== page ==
Dagan was sometimes used in Mesopotamian royal names. Two kings of the pre-Babylonian Dynasty of Isin were Iddin-Dagan (c. 1974–1954 BC) and Ishme-Dagan (c. 1953–1935 BC). The latter name was later used by two Assyrian kings: Ishme-Dagan I (c. 1782–1742 BC) and Ishme-Dagan II (c. 1610–1594 BC).

In biblical texts and commentaries[edit]

Depiction of the destruction of Dagon by Philip James de Loutherbourg, 1793.

In the Tanakh (also referred to as the Old Testament or Hebrew Bible), Dagon is particularly the god of the Philistines with temples at Beth-dagon in the tribe of Asher (Joshua 19.27), in Gaza (Judges 16.23, which tells soon after how the temple is destroyed by Samson as his last act). Another temple, in Ashdod was mentioned in 1 Samuel 5.2–7 and again as late as 1 Maccabees 10.83;11.4. King Saul's head was displayed in a temple of Dagon.[4] There was also a second place known as Beth-Dagon in Judah (Joshua 15.41). Josephus (Antiquities 12.8.1; War 1.2.3) mentions a place named Dagon above Jericho. Jerome mentions Caferdago between Diospolis and Jamnia. There is also a modern Beit Dejan south-east of Nablus. Some of these toponyms may have to do with grain rather than the god.

The account in 1 Samuel 5.2–7 relates how the Ark of the Covenant was captured by the Philistines and taken to Dagon's temple in Ashdod. The following morning they found the image of Dagon lying prostrate before the ark. They set the image upright, but again on the morning of the following day they found it prostrate before the ark, but this time with head and hands severed, lying on the miptān translated as "threshold" or "podium". The account continues with the puzzling words raq dāgôn nišʾar ʿālāyw, which means literally "only Dagon was left to him." (The Septuagint, Peshitta, and Targums render "Dagon" here as "trunk of Dagon" or "body of Dagon", presumably referring to the lower part of his image.) Thereafter we are told that neither the priests or anyone ever steps on the miptān of Dagon in Ashdod "unto this day". This story is depicted on the frescoes of the Dura-Europos synagogue as the opposite to a depiction of the High Priest Aaron and the Temple of Solomon.

Marnas[edit]

The vita of Porphyry of Gaza, mentions the great god of Gaza, known as Marnas (Aramaic Marnā the "Lord"), who was regarded as the god of rain and grain and invoked against famine. Marna of Gaza appears on coinage of the time of Hadrian.[5] He was identified at Gaza with Cretan Zeus, Zeus Krētagenēs. It is likely that Marnas was the Hellenistic expression of Dagon. His temple, the Marneion—the last surviving great cult center of paganism—was burned by order of the Roman emperor in 402. Treading upon the sanctuary's paving-stones had been forbidden. Christians later used these same to pave the public marketplace.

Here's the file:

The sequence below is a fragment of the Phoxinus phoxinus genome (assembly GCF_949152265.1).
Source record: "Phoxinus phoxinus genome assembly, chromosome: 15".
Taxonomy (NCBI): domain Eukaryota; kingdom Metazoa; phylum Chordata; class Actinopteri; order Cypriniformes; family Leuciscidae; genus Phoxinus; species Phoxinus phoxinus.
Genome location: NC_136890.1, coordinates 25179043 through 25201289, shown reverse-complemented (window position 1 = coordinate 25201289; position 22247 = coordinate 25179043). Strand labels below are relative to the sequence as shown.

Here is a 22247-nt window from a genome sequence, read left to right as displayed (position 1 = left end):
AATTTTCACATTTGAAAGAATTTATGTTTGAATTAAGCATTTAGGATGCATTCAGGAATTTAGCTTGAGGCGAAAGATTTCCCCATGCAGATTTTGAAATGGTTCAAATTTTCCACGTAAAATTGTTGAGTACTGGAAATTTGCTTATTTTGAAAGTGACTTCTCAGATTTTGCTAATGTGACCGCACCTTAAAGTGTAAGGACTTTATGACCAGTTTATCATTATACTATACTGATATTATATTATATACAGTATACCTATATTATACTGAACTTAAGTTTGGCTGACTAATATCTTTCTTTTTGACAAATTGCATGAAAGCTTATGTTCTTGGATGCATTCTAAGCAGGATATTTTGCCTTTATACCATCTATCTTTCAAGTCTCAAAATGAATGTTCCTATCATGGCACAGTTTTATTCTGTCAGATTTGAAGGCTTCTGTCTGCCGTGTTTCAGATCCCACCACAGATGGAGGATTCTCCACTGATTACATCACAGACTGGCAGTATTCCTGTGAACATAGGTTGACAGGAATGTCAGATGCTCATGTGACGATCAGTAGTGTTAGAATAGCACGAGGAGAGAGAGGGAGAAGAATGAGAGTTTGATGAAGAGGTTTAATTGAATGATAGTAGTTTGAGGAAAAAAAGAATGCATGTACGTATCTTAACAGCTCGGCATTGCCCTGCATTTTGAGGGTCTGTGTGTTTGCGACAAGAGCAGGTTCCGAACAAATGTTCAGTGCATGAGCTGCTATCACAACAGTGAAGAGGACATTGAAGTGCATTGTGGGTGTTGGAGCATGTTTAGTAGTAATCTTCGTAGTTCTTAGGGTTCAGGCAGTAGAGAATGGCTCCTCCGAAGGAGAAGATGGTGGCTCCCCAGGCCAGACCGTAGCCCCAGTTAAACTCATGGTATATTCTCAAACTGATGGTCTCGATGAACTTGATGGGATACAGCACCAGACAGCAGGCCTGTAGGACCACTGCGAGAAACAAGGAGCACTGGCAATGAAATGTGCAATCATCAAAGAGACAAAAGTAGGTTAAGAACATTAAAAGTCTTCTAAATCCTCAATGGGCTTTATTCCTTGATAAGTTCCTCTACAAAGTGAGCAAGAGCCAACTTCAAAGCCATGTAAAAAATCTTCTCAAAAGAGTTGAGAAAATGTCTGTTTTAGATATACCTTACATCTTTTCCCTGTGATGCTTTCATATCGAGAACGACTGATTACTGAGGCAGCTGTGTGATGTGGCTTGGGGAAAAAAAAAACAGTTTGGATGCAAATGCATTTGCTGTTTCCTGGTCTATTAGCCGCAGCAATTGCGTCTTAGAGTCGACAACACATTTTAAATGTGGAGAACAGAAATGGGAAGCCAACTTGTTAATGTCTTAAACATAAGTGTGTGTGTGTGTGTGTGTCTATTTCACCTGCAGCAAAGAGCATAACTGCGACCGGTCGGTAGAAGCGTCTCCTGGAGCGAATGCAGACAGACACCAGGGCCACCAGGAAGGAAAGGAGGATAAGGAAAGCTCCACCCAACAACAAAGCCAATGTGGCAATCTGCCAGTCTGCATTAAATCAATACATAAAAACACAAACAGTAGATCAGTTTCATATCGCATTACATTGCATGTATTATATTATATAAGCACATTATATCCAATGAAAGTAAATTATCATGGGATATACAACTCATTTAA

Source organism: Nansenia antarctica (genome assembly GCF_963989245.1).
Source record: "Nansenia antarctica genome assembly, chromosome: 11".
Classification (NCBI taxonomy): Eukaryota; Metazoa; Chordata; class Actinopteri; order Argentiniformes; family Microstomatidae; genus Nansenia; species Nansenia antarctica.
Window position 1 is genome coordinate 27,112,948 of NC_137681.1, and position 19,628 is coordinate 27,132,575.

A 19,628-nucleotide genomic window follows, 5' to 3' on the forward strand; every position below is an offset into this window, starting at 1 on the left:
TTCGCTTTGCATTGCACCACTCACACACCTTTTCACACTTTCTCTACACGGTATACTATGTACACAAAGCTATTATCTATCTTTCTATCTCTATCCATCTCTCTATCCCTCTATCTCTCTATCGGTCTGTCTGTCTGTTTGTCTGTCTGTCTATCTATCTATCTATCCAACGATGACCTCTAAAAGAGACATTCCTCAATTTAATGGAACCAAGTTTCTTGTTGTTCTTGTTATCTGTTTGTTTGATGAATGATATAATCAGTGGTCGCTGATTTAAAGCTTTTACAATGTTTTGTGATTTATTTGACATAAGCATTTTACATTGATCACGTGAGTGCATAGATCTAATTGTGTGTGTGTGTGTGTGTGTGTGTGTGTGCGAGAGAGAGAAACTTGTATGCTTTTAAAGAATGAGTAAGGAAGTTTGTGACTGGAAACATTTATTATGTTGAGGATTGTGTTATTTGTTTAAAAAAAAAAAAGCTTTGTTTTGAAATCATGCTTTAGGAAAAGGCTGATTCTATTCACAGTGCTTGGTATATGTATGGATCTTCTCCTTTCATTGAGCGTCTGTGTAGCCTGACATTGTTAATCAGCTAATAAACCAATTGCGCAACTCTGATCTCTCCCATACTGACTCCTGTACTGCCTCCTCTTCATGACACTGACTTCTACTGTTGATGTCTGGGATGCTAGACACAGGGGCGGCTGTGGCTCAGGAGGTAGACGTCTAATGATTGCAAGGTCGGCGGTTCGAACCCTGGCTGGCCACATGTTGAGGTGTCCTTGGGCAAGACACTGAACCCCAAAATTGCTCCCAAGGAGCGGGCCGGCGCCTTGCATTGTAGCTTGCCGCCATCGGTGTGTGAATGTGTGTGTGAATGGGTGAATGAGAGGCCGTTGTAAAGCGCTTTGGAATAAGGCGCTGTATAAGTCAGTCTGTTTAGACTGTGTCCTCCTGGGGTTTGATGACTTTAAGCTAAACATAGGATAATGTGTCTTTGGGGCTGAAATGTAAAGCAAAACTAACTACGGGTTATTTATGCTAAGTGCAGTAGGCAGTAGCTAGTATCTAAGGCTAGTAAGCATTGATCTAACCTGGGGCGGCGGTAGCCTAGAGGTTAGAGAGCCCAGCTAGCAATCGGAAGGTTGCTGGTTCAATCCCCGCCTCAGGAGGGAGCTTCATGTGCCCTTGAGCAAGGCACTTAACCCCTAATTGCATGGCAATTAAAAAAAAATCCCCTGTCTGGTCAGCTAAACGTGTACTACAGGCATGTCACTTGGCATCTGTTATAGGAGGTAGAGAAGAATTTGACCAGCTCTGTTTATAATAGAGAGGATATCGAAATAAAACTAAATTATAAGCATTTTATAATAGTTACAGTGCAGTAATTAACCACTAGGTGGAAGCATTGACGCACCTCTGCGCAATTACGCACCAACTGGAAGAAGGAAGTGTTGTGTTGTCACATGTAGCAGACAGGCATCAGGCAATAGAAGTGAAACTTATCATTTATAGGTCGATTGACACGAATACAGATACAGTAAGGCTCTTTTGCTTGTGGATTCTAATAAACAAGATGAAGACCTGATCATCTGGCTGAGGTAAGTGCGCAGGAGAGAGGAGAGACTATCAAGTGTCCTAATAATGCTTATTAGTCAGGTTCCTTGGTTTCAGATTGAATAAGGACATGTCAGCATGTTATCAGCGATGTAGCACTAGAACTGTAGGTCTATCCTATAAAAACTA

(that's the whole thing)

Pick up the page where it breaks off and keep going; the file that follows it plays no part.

Fish-god tradition[edit]

A colored engraving of Dagon as a merman from a bas-relief at the Louvre.

In the 11th century, Jewish bible commentator Rashi writes of a Biblical tradition that the name Dāgôn is related to Hebrew dāg/dâg 'fish' and that Dagon was imagined in the shape of a fish: compare the Babylonian fish-god Oannes. In the 13th century David Kimhi interpreted the odd sentence in 1 Samuel 5.2–7 that "only Dagon was left to him" to mean "only the form of a fish was left", adding: "It is said that Dagon, from his navel down, had the form of a fish (whence his name, Dagon), and from his navel up, the form of a man, as it is said, his two hands were cut off." The Septuagint text of 1 Samuel 5.2–7 says that both the hands and the head of the image of Dagon were broken off.[6]

H. Schmökel asserted in 1928[7] that Dagon was never originally a fish-god, but once he became an important god of those maritime Canaanites, the Phoenicians, the folk-etymological connection with dâg would have ineluctably affected his iconography.[8]

The fish form may be considered as a phallic symbol as seen in the story of the Egyptian grain god Osiris, whose penis was eaten by (conflated with) fish in the Nile after he was attacked by the Typhonic beast Set. Likewise, in the tale depicting the origin of the constellation Capricornus, the Greek god of nature Pan became a fish from the waist down when he jumped into the same river after being attacked by Typhon.

Various 19th century scholars, such as Julius Wellhausen and William Robertson Smith, believed the tradition to have been validated from the occasional occurrence of a merman motif found in Assyrian and Phoenician art, including coins from Ashdod and Arvad.

John Milton uses the tradition in his Paradise Lost Book 1:

                                      ... Next came one

Who mourned in earnest, when the captive ark
Maimed his brute image, head and hands lopt off,
In his own temple, on the grunsel-edge,
Where he fell flat and shamed his worshippers:
Dagon his name, sea-monster, upward man
And downward fish; yet had his temple high
Reared in Azotus, dreaded through the coast
Of Palestine, in Gath and Ascalon,

And Accaron and Gaza's frontier bounds.

See also[edit]

Notes[edit]

  1. ^ Joseph Fontenrose, "Dagon and El" Oriens 10.2 (December 1957), pp. 277-279.
  2. ^ Called Demarus in the report.
  3. ^ Fontenrose 1957:277.
  4. ^ (1 Chronicles 10:8-10)
  5. ^ R.A. Stewart Macalister, The Philistines (London) 1914, p. 112 (illus.).
  6. ^ Noticed by Schmökel 1928, noted in Fontenrose 1957:278.
  7. ^ H. Schmökel, Der Gott Dagan (Borna-Leipzig) 1928.
  8. ^ Fontenrose 1957:278, who suggests that Berossos' Odakon, part man and part fish, who rose from the Erythraean Sea, was possibly a garbled version of Dagon.

References[edit]

External links[edit]